And they did it marvelously. It is impossible to take Gilbert&Sullivan entirely seriously (I think it was never intended to be), and the production seemed to have the necessary archness without entirely letting go of the melodramatic quality that lets you actually care about the happy ending. I found I was most engrossed in the happiness of poor Sir Joseph, however -- he was so fabulous in so many ways, much thanks to Samuel J. Taunton whose stage presence was amazing.
We did not learn that the show was supposed to raise money for a charity until it was all over, but I will say you rarely get that particular brand of bubbly happiness from charity. Tim, Ben and Johanna sang snatches of the songs all the way to the next show. We tried to stop them.
The next show, The Scandalous Case of Dr Jekyll and Mr Hyde, a midnight show we had decided on when the Bouncy Castle Dracula turned out to be sold out. I had considered it earlier in the week (mainly because I thought the flyer looked cool; but I also have this thing for Stevenson -- he scared me silly when I was a kid, and I never got over it), but decided that I was planning to see too many shows. Suffice to say, I was glad to catch it; even if it meant running across town in 20 minutes and creep around in scary back alleys with Ben itching to scare me.
The venue was just under George IV Bridge (for those out of the loop, Edinburgh is a city on two levels, one of which I consider decidedly safer and less creepy than the other; guess which) -- a play on Jekyll&Hyde could never take place on the surface.
The concept was brilliant: three actors, six roles; it highlighted the duality concept wonderfully. It also had the side effect of allowing the actors to show that they really were brilliant, too. It is at times difficult to distinguish a bad role from a bad actor. I would for example have said that the actor who played Elizabeth was rather better than the one giving us Heather -- if they were not the same person. Similarly, it seemed that Utterson was a rather complex character that was not explored sufficiently; but Lanyon, played by the same actor, was perfectly fleshed out even if there was clearly less material there. Neither Jekyll or Hyde had much depth, but that is understandable, I suppose. There was no lacking energy, certainly.
I find it hard to explain exactly why the duality of the characters was so brilliant. It is not merely the illustration of the theme of doubleness, of two in one; it is that, too, but it goes deeper. Allow me to stop gushing for a moment and look more closely at it.
Elizabeth (Jekyll's wife, who for the life of me I cannot remember from the book) is the proper, competent, but Victorian, wife; Heather (the maid, who also strikes me as a new invention) is rather more characterised by sexuality. This much is clear more or less from the outset. As the story progresses, however, we find an Elizabeth whose propriety slips, leading her to have an "affair" (is it an affair when you have sex with your husband's other personality?) with Mr Hyde; Heather, meanwhile, shows great loyalty to Mr Hyde, belying our earlier impression of her.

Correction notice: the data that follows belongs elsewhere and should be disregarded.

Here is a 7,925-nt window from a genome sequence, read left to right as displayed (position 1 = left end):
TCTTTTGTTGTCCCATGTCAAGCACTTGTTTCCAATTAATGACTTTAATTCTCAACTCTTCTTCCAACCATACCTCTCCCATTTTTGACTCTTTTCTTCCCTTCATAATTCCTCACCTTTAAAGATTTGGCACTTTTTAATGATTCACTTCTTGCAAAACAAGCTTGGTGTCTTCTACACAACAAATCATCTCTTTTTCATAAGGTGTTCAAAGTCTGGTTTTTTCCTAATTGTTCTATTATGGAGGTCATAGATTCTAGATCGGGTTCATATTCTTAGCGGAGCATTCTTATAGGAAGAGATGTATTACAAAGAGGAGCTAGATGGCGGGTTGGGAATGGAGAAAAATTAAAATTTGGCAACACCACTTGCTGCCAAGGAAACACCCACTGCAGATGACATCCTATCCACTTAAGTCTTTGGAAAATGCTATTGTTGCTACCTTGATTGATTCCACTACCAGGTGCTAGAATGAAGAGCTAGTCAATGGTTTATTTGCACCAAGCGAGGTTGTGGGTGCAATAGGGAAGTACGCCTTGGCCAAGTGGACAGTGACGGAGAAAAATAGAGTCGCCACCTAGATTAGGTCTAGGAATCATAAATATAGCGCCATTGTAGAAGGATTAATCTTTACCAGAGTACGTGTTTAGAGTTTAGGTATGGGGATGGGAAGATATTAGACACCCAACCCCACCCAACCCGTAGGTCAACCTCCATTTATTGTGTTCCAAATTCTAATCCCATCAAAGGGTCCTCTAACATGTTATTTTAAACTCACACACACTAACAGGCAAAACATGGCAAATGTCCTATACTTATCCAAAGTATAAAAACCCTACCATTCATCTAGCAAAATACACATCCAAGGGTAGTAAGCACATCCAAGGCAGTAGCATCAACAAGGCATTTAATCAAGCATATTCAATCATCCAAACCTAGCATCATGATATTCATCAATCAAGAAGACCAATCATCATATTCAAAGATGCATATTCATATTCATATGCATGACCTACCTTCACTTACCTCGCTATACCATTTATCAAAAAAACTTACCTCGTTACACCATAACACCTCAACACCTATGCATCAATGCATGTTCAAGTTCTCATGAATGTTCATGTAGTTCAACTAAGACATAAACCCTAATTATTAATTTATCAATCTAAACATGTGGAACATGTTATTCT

The duality of Utterson and Lanyon is of a different type. They both function as alternatives (more or less healthy) to the Jekyll/Hyde clear cut division: Lanyon as the fully integrated individual, functioning well in society and at any time the perfect gentleman seemingly effortlessly channelling feeling when needed, but never excessively; Utterson, on the other hand, is clearly battling his demons every minute of every day -- a heavily religious man, he is desperate to not lose, but simultaneously strangely attracted to the figure of Hyde. Roh suggested he was a repressed homosexual, and I have no doubt that is the best reading (it explains his obsession with Hyde wonderfully). It was never clearly stated, however; all in all the figure of Utterson was presented to the audience with holes ready to be filled at our leisure. I cannot decide whether I think this is good or bad.
In the good tradition of Calcuttagutta, I have sampled the reactions of my fellow audience members, asking them what they thought of the production, and the consensus would appear to be that while the script had some serious problems at times, the concept and actors were excellent. The script used at times quite archaic language, giving the feel of Stevenson -- language which may perhaps work better in a novel than on stage. Attempts had been made at jolting this language with various versions of "fuck" and "cunt", but I am told by my test-group that the result was glaring artificiality. I confess I did not notice this at the time: I had gotten over the initial distance and was completely engrossed throughout.
This is the final of the three Fringe articles; I hope to write more next year. I believe that the conclusion to it all must be that the Festival is well worth attending, and that money will get you somewhat more quality than lack of money; but even the pecuniarily challenged can have a wonderful time (even if it is only laughing at, rather than with, people).